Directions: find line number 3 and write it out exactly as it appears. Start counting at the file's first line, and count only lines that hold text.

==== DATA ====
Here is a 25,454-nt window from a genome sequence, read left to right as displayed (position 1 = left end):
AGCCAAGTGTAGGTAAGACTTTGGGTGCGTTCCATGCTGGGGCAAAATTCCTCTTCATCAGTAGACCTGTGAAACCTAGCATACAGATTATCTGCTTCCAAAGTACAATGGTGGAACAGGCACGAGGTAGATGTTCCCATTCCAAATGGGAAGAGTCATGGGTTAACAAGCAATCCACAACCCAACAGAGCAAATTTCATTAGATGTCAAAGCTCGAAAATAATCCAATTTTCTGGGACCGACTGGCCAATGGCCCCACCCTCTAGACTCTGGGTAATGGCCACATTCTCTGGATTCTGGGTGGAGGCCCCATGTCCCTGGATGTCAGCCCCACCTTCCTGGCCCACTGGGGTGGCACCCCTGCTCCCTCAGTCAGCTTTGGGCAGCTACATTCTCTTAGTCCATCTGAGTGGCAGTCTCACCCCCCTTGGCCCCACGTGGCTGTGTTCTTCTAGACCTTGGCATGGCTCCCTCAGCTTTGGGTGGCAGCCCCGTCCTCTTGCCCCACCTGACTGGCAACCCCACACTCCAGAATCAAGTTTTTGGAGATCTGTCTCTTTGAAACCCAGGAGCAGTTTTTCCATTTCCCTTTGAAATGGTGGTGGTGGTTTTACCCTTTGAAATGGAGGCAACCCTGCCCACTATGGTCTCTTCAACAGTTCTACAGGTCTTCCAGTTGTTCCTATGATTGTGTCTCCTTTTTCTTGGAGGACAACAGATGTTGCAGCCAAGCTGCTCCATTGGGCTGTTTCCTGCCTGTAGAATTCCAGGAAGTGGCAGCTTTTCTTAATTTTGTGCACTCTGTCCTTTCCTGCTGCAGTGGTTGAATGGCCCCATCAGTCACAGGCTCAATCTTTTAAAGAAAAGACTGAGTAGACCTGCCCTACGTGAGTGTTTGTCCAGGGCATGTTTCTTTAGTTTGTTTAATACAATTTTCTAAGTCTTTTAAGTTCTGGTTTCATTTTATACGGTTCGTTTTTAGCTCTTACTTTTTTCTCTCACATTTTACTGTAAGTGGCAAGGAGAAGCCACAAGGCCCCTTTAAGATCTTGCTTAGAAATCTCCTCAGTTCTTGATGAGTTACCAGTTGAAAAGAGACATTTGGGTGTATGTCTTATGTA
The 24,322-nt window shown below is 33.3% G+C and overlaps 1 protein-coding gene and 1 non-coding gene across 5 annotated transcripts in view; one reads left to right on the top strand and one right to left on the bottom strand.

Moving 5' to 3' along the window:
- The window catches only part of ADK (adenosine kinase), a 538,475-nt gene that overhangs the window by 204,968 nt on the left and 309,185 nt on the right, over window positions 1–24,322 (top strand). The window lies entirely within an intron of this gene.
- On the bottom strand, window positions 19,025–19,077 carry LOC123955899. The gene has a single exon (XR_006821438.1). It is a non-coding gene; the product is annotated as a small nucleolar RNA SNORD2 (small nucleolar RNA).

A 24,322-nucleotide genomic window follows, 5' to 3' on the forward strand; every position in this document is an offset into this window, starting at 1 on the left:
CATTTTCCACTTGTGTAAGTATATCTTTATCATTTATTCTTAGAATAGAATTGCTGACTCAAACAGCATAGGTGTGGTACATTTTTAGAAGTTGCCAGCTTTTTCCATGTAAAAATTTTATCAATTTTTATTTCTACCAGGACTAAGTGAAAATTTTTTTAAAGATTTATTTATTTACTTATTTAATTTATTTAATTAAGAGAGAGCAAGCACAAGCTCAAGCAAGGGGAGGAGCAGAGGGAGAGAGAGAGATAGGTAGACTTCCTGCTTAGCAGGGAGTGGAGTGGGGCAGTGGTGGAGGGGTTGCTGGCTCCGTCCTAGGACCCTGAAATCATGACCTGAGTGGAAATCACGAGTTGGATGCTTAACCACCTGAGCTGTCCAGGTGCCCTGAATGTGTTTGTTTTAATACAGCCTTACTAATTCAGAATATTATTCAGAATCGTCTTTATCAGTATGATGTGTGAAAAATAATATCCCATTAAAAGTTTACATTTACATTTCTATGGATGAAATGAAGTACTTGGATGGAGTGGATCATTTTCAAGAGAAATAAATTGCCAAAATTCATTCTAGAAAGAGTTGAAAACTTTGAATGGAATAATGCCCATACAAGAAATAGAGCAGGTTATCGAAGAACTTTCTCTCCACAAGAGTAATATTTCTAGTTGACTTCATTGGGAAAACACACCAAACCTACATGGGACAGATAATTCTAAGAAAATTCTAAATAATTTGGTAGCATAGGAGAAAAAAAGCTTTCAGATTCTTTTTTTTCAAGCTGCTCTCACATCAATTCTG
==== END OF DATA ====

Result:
The 24,322-nt window shown below is 33.3% G+C and overlaps 1 protein-coding gene and 1 non-coding gene across 5 annotated transcripts in view; one reads left to right on the top strand and one right to left on the bottom strand.